In a league of her own

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(In a league of her own)

The biggest hit of 1915, Hemet’s Millie Turnure turns 104

In 1915:

The most popular recordings were, “Carry me back to ol’ Virginie,” “It’s a long way to Tipperary,” and the poignant war-time song, “Keep the home fires burning.” D. W. Griffith’s now-controversial film, “The birth of a nation,” premiered in 1915, while in the county of Palestine the “1915 Palestine Locust infestation” broke out. Also in 1915, Albert Einstein presented his “General theory of relativity,” to the Prussian Academy of Sciences, women were denied the right to vote…and a little girl named Mildred Klarr was born on October 30.

Well, musical styles have come and gone, women got the right to vote in 1920, Birth of a nation is a film ignored by many, the songs have been forgotten, but the Millie Klarr? She’s now Mrs. Millie Turnure and she turned 104 on October 30th at Pacifica Senior Living in Hemet.

“I was always active. I never wanted to sit. My advice for a long life is to stay active and eat moderately,” says a very alert, honest Ms. Turnure. “When my parents divorced, I was sent to a boarding school and that helped me to become a very independent, active person.“ says Millie, adding, “I always wanted to do things and keep myself busy.”

And busy she was.

Millie played softball at one of the several Sisler ball parks built by professional baseball player George Sisler (1893-1973). She actually met the Hall-of-famer once. “I started playing at I guess, about age 17 and played into my mid-20s. I had two “No hits” and one “Perfect game.” It was during that time that I actually met Mr. Sisler. Very nice man.”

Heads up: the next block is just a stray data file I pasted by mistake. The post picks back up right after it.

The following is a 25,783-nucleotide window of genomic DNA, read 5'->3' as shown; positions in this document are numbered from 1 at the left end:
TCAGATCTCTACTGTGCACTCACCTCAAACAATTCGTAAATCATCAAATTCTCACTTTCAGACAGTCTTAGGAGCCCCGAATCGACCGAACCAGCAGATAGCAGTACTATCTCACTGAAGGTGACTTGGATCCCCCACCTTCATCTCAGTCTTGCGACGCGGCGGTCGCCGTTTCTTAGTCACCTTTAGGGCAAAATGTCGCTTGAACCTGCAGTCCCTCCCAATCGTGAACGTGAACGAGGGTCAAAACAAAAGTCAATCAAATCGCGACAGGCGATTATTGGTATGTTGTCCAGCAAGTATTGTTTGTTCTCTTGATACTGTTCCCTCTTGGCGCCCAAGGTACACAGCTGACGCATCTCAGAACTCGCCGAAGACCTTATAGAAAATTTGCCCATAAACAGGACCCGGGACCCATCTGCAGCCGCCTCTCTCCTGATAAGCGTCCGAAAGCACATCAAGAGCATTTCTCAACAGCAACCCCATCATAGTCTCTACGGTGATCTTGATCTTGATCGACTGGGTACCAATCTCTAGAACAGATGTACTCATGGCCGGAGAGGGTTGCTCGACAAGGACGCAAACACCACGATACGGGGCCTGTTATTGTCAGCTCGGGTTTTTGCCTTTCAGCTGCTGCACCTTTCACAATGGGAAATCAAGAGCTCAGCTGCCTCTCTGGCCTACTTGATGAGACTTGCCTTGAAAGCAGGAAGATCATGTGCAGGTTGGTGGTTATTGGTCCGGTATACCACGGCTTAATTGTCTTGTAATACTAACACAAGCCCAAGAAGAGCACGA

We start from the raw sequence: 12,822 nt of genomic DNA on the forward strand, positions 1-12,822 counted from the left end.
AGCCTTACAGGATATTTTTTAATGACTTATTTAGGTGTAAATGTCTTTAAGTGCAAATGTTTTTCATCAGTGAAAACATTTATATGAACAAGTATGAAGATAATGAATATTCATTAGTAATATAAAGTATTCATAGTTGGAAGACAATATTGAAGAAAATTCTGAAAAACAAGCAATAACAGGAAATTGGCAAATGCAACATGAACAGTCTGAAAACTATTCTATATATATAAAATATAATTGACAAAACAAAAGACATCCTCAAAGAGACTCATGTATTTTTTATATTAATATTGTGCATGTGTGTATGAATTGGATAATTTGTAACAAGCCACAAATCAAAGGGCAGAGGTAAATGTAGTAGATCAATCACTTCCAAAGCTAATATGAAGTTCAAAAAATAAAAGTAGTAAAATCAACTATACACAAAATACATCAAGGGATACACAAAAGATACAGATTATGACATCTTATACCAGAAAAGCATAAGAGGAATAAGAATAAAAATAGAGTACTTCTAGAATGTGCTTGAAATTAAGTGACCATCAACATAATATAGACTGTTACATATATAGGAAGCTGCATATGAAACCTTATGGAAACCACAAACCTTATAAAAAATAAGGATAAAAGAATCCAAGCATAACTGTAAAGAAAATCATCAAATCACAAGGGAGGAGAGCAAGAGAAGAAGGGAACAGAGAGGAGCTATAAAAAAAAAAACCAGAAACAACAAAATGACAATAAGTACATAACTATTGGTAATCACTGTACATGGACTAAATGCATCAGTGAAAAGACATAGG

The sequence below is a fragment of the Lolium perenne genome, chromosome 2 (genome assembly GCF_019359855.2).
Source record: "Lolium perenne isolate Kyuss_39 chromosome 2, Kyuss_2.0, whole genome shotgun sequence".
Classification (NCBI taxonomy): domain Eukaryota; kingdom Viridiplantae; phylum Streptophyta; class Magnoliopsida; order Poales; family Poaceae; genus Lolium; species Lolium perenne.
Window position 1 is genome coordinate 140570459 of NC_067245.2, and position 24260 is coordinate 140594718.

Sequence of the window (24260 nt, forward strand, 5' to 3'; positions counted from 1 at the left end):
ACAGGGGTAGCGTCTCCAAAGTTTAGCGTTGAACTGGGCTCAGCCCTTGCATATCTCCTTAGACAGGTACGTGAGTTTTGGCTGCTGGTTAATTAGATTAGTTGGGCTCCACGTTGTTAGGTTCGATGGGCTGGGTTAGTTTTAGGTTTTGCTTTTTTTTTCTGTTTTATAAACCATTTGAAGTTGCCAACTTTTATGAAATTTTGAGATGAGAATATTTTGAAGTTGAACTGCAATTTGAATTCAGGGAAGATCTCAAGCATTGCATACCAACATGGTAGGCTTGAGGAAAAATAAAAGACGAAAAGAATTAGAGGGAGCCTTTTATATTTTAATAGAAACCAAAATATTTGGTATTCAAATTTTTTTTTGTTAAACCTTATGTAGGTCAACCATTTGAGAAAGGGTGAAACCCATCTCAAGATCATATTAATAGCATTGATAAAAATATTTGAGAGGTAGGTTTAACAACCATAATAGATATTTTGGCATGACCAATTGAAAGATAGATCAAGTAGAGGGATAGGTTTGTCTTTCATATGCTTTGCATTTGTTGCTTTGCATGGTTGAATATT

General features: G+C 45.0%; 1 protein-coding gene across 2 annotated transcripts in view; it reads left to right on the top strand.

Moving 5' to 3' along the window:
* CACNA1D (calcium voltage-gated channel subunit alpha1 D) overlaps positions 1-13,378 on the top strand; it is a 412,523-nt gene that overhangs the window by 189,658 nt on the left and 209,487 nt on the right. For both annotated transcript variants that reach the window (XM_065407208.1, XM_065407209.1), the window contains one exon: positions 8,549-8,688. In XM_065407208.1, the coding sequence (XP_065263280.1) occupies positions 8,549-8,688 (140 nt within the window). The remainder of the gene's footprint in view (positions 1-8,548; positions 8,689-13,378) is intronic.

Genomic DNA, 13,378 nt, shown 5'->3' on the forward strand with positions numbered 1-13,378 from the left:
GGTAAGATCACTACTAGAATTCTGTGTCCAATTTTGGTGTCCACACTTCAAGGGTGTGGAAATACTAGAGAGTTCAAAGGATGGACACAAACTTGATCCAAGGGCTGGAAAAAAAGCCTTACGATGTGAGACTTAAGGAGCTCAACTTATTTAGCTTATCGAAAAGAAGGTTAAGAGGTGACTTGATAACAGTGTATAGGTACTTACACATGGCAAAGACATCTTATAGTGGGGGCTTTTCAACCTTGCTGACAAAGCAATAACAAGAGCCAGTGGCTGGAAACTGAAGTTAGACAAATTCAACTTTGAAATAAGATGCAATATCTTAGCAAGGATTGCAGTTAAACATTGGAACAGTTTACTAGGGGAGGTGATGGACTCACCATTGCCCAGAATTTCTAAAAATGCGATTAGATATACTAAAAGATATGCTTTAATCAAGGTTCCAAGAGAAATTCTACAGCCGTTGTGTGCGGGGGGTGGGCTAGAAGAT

After her softball days were over, Millie decided to play volleyball. She showed enough physical prowess to have played against and practiced with, members of the Olympic US Olympic Volleyball team. 

(In a league of her own)

From there, Millie got married, started a family and had four children. She and her husband loved square-dancing. “Dancing keeps you very fit,”says Millie. Her husband of 50 years passed away in 1993, and that led Millie to take up line dancing. “Square dancing is for couples, but line dancing is a singles type of dance.”

When her dancing days were over, Millie took up billiards at Golden Village. Within a short time none of the men wanted to play her, “I really enjoyed billiards and I got pretty darned good at it too.”

Now, at 104, Millie still stays active by playing bingo five days a week while enjoying TV. “I’ve learned to relax and just take things as they come day-by-day.”                                                                        

You can bet that next year, when Millie turns 105..,we’ll be right there to celebrate it with her and her family. Happy Birthday Millie!

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